How to Thaw Frozen Fuel Linesby Robert Dupea
Odds are pretty good that you have never in your life seen frozen gasoline. Gasoline is a mixture of a lot of different substances, including petroleum. Like petroleum wax, gasoline can get very thick and hard, but it almost never changes phases and "freezes" into ice crystals. Water, on the other hand, does, and water vapor does it even faster. It's the water and water vapor in your fuel lines that freeze, particularly when you've let the vehicle sit with an empty tank.
Bring the vehicle to a warm garage. Heat and sustained warmth is the simplest solution, so getting the vehicle into a warm, dry garage is obviously the preferred method. After a few hours, try starting it again. In all likelihood, the engine will fire right up.
Decide whether you can warm the engine on-site. This bears some consideration for several reasons. One, you must have a rough idea of where the fuel lines are in your vehicle. Two, you have to have electric heaters or a propane- or kerosene-fueled heater available. Three, you need time to thaw the lines, and if it's cold you may not have time to wait around.
Place a heat source under the vehicle and under the hood of the vehicle, if you have the means to do so safely and effectively. Remember, it's not the fuel you're thawing, but the water and additives in the fuel. This method may take longer than a warm garage, because if you're out in the elements, you're fighting to warm the lines while Mother Nature is fighting back to cool them down. To keep the cold air from undoing your hard work, you might consider wrapping or covering the lines with rags or towels after you heat each section.
Add two or three gallons of gasoline to the vehicle. If you are not positive you are dealing with frozen fuel lines and you notice that your fuel tank is empty or near empty, trying adding a gallon or two of fuel to that thirsty tank. When a gasoline tank is near empty, the fuel it contains and the elements within that fuel are more susceptible to cold air. Adding some fuel to the tank can thwart the effects of this. And, of course, once the engine is running, it will keep itself warm.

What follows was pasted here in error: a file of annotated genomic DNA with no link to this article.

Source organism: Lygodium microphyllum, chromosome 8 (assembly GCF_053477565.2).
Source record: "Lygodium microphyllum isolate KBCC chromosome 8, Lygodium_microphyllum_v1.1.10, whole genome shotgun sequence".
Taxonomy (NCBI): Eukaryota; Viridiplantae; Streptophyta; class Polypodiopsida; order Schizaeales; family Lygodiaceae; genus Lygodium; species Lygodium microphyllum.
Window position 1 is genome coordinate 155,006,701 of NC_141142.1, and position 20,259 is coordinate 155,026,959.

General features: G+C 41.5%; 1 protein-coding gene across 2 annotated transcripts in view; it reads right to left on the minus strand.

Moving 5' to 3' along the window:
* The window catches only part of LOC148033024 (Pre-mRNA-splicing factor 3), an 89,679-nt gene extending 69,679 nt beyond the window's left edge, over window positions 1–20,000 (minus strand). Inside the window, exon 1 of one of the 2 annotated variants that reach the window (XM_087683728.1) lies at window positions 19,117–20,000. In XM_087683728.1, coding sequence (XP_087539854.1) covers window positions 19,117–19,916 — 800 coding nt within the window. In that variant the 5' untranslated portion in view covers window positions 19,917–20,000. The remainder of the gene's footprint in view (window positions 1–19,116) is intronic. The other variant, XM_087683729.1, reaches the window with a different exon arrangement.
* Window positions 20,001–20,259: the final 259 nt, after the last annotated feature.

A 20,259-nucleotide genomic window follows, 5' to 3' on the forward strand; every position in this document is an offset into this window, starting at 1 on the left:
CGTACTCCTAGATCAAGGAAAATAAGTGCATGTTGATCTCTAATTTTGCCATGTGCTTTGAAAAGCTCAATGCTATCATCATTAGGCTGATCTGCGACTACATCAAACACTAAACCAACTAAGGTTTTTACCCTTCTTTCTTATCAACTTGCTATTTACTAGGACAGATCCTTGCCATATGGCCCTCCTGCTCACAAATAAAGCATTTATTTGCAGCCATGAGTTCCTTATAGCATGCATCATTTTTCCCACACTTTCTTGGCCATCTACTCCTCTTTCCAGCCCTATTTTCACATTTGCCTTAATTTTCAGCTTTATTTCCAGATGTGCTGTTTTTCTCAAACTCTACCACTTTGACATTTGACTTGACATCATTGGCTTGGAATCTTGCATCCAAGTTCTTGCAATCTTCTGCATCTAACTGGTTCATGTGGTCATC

Add a fuel antifreeze treatment to the tank. It will absorb the water. Auto parts stores carry these fuel additives by several brand names. Add two or three bottles and give it a couple of hours to work.
Turn your key to the "on" position and listen for the fuel pump. With the key on and the pump running, get out and rock your car's body back and forth by pushing on the side. This will help the antifreeze to mix in with your fuel, if it hasn't already. If you don't have the ability to heat the lines, just turn the key on for 10 seconds and off for 30 seconds. Give the de-icing agent time to do its thing. Repeat this cycle until you can start the engine.
- If you continue to face issues related to cold temperatures and your fuel lines, look into purchasing a fuel line heater. There are several available on the market.
Things You'll Need
- Electric heaters
- Propane fueled heater
- Towels or rags
- Heet or Dry-gas
- It's unwise to use any alcohol-based compound in boats or vehicles with a fiberglass fuel tank -- a fact which many boat and older-model Corvette owners have discovered the hard way. Alcohol has a nasty habit of dissolving fiberglass resin, and that could end very badly if you find out about your weakened resin five miles from shore and 50 feet from the nearest shark.
Robert Dupea has worked as an independent content editor and copywriter for over 10 years. His work has appeared on Ebsco Host and various other websites. Dupea holds a Bachelor of Arts in humanities from the College of Liberal Arts and Sciences at Suffolk University. In addition, he holds a master's degree in public administration from the Sawyer Business School.